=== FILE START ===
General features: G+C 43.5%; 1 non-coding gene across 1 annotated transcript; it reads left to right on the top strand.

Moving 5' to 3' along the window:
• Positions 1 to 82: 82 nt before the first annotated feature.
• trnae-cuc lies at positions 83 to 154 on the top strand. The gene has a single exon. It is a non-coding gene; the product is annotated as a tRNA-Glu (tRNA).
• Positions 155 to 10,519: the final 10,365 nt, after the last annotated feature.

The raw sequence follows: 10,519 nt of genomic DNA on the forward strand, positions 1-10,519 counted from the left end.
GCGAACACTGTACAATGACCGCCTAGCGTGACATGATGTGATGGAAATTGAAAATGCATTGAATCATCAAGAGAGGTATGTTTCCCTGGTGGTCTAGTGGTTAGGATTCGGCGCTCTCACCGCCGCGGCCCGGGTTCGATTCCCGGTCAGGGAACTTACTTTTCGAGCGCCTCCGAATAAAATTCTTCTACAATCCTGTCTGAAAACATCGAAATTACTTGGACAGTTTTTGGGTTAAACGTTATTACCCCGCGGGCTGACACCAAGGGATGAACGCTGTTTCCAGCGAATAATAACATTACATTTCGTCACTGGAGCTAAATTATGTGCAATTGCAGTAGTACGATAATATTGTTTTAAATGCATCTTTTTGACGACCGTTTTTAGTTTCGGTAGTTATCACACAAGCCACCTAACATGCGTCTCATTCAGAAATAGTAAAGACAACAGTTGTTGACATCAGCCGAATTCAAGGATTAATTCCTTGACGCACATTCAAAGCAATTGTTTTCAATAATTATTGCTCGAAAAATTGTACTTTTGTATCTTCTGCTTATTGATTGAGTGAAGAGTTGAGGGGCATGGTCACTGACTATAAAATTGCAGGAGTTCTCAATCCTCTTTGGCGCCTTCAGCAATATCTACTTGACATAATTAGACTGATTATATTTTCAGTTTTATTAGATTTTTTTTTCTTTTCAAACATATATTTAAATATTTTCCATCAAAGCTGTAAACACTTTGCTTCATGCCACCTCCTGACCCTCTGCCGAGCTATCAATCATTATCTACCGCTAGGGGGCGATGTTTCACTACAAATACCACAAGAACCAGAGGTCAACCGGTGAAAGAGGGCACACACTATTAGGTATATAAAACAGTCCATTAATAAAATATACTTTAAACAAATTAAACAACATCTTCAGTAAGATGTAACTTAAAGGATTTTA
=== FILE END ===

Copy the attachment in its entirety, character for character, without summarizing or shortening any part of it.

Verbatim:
General features: G+C 43.5%; 1 non-coding gene across 1 annotated transcript; it reads left to right on the top strand.

Moving 5' to 3' along the window:
• Positions 1 to 82: 82 nt before the first annotated feature.
• trnae-cuc lies at positions 83 to 154 on the top strand. The gene has a single exon. It is a non-coding gene; the product is annotated as a tRNA-Glu (tRNA).
• Positions 155 to 10,519: the final 10,365 nt, after the last annotated feature.

The raw sequence follows: 10,519 nt of genomic DNA on the forward strand, positions 1-10,519 counted from the left end.
GCGAACACTGTACAATGACCGCCTAGCGTGACATGATGTGATGGAAATTGAAAATGCATTGAATCATCAAGAGAGGTATGTTTCCCTGGTGGTCTAGTGGTTAGGATTCGGCGCTCTCACCGCCGCGGCCCGGGTTCGATTCCCGGTCAGGGAACTTACTTTTCGAGCGCCTCCGAATAAAATTCTTCTACAATCCTGTCTGAAAACATCGAAATTACTTGGACAGTTTTTGGGTTAAACGTTATTACCCCGCGGGCTGACACCAAGGGATGAACGCTGTTTCCAGCGAATAATAACATTACATTTCGTCACTGGAGCTAAATTATGTGCAATTGCAGTAGTACGATAATATTGTTTTAAATGCATCTTTTTGACGACCGTTTTTAGTTTCGGTAGTTATCACACAAGCCACCTAACATGCGTCTCATTCAGAAATAGTAAAGACAACAGTTGTTGACATCAGCCGAATTCAAGGATTAATTCCTTGACGCACATTCAAAGCAATTGTTTTCAATAATTATTGCTCGAAAAATTGTACTTTTGTATCTTCTGCTTATTGATTGAGTGAAGAGTTGAGGGGCATGGTCACTGACTATAAAATTGCAGGAGTTCTCAATCCTCTTTGGCGCCTTCAGCAATATCTACTTGACATAATTAGACTGATTATATTTTCAGTTTTATTAGATTTTTTTTTCTTTTCAAACATATATTTAAATATTTTCCATCAAAGCTGTAAACACTTTGCTTCATGCCACCTCCTGACCCTCTGCCGAGCTATCAATCATTATCTACCGCTAGGGGGCGATGTTTCACTACAAATACCACAAGAACCAGAGGTCAACCGGTGAAAGAGGGCACACACTATTAGGTATATAAAACAGTCCATTAATAAAATATACTTTAAACAAATTAAACAACATCTTCAGTAAGATGTAACTTAAAGGATTTTA